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Nasacort HFA (Triamcinolone Acetonide) - Summary

 
 



NASACORT HFA SUMMARY

NASACORT® HFA
[na' za-cort]
(triamcinolone acetonide)
Nasal Aerosol

Triamcinolone acetonide, USP, the active ingredient in Nasacort® HFA Nasal Aerosol, is a glucocorticosteroid.

Nasacort HFA Nasal Aerosol is indicated for the treatment of the nasal symptoms of allergic rhinitis (seasonal and perennial) in adults and children 6 years of age and older.

Safety and effectiveness of Nasacort HFA Nasal Aerosol in children below 6 years of age have not been adequately established.

PATIENT'S INSTRUCTIONS FOR USE

Using your

Nasacort® HFA

(triamcinolone acetonide)

Nasal Aerosol

IMPORTANT:

Please read these instructions carefully before using your

Nasacort® HFA Nasal Aerosol.

Before each use of Nasacort® HFA Nasal Aerosol, gently blow your nose, making sure your nostrils are clear. Then follow these steps:

Step 1

The Nasacort® HFA Nasal Aerosol device (canister and actuator assembly) is supplied with a protective cap in a pouch. Tear open the pouch and discard it before using the Nasacort HFA Nasal Aerosol device. Remove the white protective cap from the device prior to use. The canister and actuator are designed to be used together. Do not remove the canister from the actuator during regular use of the product.

Figure 1: Nasacort HFA Nasal Aerosol device with protective cap

Step 2

Shake the device well.

Step 3

The device must be primed prior to the first use. To prime, hold the device between your thumb and forefinger and press down on the canister to release one spray. Repeat this until you have released a total of 3 sprays. Now your device is primed and ready for use.

Re-priming of the device is only necessary when it has not been used for more than 3 days. To re-prime the device, shake it and release 3 sprays (as described in Step 3 above). Now the device is re-primed. There is no need to re-prime the device between more frequent uses.

Step 4

To use, hold the device between your thumb and forefinger.

Step 5

Tilt your head back slightly and insert the end of the actuator into one nostril, pointing it slightly toward the outside nostril wall away from the nasal septum, while holding your other nostril closed with one finger. Avoid spraying in eyes.

Step 6

Press down on the canister to release one spray and, at the same time, inhale gently through the nostril.

Step 7

Hold your breath for a few seconds, then breathe out slowly through your mouth.

Step 8

Withdraw the device from your nostril.

Step 9

Repeat the process in your other nostril.

NOTE: When the physician prescribes more than one spray per nostril, for each spray repeat steps 5 through 9.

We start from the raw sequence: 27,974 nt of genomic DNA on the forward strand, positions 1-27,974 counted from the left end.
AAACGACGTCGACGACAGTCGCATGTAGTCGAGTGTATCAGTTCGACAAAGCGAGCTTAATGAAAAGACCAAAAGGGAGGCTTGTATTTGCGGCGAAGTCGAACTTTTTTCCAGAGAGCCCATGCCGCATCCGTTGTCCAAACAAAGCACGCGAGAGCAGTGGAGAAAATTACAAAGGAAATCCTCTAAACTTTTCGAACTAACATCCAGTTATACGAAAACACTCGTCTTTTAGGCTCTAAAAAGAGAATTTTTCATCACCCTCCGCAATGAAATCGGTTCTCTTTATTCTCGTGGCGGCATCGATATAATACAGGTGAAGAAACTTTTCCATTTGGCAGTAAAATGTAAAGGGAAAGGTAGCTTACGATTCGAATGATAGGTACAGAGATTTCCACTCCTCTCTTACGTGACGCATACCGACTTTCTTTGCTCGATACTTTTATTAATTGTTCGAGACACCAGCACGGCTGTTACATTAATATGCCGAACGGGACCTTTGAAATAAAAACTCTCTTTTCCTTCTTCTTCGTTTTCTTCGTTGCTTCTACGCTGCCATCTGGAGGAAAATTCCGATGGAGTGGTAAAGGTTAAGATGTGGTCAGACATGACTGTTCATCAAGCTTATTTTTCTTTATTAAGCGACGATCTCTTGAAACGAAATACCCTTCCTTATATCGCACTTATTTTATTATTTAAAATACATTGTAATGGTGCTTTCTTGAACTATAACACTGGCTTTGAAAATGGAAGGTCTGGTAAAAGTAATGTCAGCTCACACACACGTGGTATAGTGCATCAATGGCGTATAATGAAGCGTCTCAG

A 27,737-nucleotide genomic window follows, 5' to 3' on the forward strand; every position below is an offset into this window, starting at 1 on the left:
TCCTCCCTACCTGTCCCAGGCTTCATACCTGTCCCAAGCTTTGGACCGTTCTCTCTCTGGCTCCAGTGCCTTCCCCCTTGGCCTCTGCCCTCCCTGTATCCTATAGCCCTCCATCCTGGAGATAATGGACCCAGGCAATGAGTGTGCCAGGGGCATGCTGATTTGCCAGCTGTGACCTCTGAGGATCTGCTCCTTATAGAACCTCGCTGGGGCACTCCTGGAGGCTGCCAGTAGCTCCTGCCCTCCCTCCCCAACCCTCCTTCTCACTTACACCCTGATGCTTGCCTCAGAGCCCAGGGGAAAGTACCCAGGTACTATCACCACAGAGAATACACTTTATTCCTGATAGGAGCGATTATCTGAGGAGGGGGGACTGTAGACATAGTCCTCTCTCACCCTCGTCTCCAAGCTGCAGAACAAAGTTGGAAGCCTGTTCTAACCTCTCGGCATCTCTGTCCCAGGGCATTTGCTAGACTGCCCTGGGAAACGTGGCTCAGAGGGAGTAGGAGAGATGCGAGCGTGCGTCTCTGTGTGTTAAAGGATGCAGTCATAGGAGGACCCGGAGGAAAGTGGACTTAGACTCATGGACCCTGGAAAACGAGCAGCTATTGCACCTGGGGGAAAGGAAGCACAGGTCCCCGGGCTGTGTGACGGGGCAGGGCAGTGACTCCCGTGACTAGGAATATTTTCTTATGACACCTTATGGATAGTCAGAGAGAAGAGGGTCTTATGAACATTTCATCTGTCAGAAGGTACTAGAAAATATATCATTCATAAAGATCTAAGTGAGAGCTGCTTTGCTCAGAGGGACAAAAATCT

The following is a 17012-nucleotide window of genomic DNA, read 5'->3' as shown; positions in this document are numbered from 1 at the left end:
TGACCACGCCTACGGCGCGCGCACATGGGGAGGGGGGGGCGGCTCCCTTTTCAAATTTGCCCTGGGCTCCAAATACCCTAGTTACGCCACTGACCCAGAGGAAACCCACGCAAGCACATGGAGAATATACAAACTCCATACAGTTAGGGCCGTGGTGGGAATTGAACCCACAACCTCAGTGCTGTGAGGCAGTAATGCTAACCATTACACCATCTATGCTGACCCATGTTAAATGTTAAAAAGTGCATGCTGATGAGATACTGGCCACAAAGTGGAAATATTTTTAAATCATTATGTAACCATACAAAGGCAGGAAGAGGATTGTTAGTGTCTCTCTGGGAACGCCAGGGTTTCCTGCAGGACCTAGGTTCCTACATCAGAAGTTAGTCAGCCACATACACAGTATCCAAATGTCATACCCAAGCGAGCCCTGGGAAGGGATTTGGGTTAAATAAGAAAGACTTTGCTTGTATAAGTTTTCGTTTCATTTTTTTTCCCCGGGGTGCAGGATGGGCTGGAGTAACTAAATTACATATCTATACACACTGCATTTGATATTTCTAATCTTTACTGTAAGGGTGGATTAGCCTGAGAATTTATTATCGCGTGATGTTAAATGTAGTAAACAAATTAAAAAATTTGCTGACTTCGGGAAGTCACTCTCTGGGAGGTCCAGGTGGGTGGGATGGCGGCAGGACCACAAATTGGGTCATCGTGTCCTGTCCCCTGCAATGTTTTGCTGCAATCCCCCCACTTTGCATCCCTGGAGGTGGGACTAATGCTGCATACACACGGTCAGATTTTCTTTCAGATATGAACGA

Step 10

Replace the white protective inhaler cap on the device.

NOTE: AVOID BLOWING YOUR NOSE FOR THE NEXT 15 MINUTES.

DOSAGE: Use only as directed by your physician.

The actuator of your Nasacort® HFA Nasal Aerosol should be cleaned weekly. Remove the white protective cap from the device. Remove the canister from the actuator. Clean the actuator thoroughly in lukewarm water. The use of soap, detergent, or disinfectant is not necessary. Allow the actuator to dry completely. To replace the canister, gently center and insert the canister with the plastic stem downward into the small hole at the bottom of the actuator. Replace the white protective cap. The correct amount of medication delivered per actuation cannot be assured after 100 actuations have been dispensed (see dose check-off chart below). The Nasacort HFA Nasal Aerosol device should be discarded after 100 actuations. The canister and actuator (the device) are designed to be used together. Never use this canister or actuator with those from any other product.

NOTE: Nasacort® HFA Nasal Aerosol is not intended to give immediate relief of your nasal symptoms. Your particular symptoms may require regular use of this drug for a few days or more before improvement. Therefore, it is important that you use the Nasacort® HFA Nasal Aerosol regularly as recommended by your physician.

CAUTION: Contents under pressure. Do not puncture. Do not use or store near heat or open flame. Exposure to temperatures above 120°F may cause bursting. Never throw canister into fire or incinerator.

Keep out of the reach of children.

Store at Controlled Room Temperature 20 to 25°C (68 to 77°F) [see USP].

Rx Only.

Rev. April 2004c

Manufactured for:

Aventis Pharmaceuticals Inc.

Bridgewater, NJ 08807

Manufactured by:

Aventis Pharma Ltd.

Holmes Chapel, Cheshire CW4 8BE

United Kingdom

NASHFA-APRIL04c-F-A

How to check contents of your Nasacort® HFA Nasal Aerosol

Shaking your canister will NOT give you a good estimate of how much is left. We have included a convenient check-off chart to assist you in keeping track of medication sprays used. This will help assure that you receive the 100 "Full Sprays" of medication present.